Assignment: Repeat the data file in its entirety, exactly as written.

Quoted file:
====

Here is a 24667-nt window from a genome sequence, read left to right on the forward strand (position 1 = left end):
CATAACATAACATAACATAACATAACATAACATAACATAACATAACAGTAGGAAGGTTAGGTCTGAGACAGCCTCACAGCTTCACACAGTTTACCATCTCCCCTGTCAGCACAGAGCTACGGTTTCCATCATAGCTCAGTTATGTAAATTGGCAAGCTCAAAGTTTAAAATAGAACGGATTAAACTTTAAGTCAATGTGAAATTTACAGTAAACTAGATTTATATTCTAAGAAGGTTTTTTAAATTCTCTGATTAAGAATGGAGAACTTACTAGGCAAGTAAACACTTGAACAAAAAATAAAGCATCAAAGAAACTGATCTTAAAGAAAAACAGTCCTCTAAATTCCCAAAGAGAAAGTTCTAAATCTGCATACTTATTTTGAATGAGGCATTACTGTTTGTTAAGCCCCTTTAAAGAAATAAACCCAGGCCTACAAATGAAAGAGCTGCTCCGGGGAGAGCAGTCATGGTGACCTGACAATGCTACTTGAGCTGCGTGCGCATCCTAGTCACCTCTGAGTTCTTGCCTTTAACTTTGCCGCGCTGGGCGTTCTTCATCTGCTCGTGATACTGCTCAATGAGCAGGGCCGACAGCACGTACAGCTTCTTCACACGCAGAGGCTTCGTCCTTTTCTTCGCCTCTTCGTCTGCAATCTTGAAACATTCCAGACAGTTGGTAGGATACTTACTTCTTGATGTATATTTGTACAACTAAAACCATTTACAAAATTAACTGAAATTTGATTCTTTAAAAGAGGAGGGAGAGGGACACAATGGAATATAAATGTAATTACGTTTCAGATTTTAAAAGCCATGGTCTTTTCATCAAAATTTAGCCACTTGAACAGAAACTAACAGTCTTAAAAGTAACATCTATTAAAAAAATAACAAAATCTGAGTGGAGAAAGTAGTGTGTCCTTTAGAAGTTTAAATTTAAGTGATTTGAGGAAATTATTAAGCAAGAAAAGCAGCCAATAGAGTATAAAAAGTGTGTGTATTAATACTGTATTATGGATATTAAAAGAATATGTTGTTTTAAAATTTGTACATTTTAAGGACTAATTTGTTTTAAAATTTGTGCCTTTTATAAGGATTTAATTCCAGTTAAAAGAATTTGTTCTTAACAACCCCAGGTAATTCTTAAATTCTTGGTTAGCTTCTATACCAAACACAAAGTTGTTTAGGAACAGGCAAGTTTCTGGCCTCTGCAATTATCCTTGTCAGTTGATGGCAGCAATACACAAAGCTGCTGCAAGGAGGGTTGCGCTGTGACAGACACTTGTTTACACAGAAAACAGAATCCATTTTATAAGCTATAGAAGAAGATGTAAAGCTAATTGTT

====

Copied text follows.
Here is a 24667-nt window from a genome sequence, read left to right on the forward strand (position 1 = left end):
CATAACATAACATAACATAACATAACATAACATAACATAACATAACAGTAGGAAGGTTAGGTCTGAGACAGCCTCACAGCTTCACACAGTTTACCATCTCCCCTGTCAGCACAGAGCTACGGTTTCCATCATAGCTCAGTTATGTAAATTGGCAAGCTCAAAGTTTAAAATAGAACGGATTAAACTTTAAGTCAATGTGAAATTTACAGTAAACTAGATTTATATTCTAAGAAGGTTTTTTAAATTCTCTGATTAAGAATGGAGAACTTACTAGGCAAGTAAACACTTGAACAAAAAATAAAGCATCAAAGAAACTGATCTTAAAGAAAAACAGTCCTCTAAATTCCCAAAGAGAAAGTTCTAAATCTGCATACTTATTTTGAATGAGGCATTACTGTTTGTTAAGCCCCTTTAAAGAAATAAACCCAGGCCTACAAATGAAAGAGCTGCTCCGGGGAGAGCAGTCATGGTGACCTGACAATGCTACTTGAGCTGCGTGCGCATCCTAGTCACCTCTGAGTTCTTGCCTTTAACTTTGCCGCGCTGGGCGTTCTTCATCTGCTCGTGATACTGCTCAATGAGCAGGGCCGACAGCACGTACAGCTTCTTCACACGCAGAGGCTTCGTCCTTTTCTTCGCCTCTTCGTCTGCAATCTTGAAACATTCCAGACAGTTGGTAGGATACTTACTTCTTGATGTATATTTGTACAACTAAAACCATTTACAAAATTAACTGAAATTTGATTCTTTAAAAGAGGAGGGAGAGGGACACAATGGAATATAAATGTAATTACGTTTCAGATTTTAAAAGCCATGGTCTTTTCATCAAAATTTAGCCACTTGAACAGAAACTAACAGTCTTAAAAGTAACATCTATTAAAAAAATAACAAAATCTGAGTGGAGAAAGTAGTGTGTCCTTTAGAAGTTTAAATTTAAGTGATTTGAGGAAATTATTAAGCAAGAAAAGCAGCCAATAGAGTATAAAAAGTGTGTGTATTAATACTGTATTATGGATATTAAAAGAATATGTTGTTTTAAAATTTGTACATTTTAAGGACTAATTTGTTTTAAAATTTGTGCCTTTTATAAGGATTTAATTCCAGTTAAAAGAATTTGTTCTTAACAACCCCAGGTAATTCTTAAATTCTTGGTTAGCTTCTATACCAAACACAAAGTTGTTTAGGAACAGGCAAGTTTCTGGCCTCTGCAATTATCCTTGTCAGTTGATGGCAGCAATACACAAAGCTGCTGCAAGGAGGGTTGCGCTGTGACAGACACTTGTTTACACAGAAAACAGAATCCATTTTATAAGCTATAGAAGAAGATGTAAAGCTAATTGTT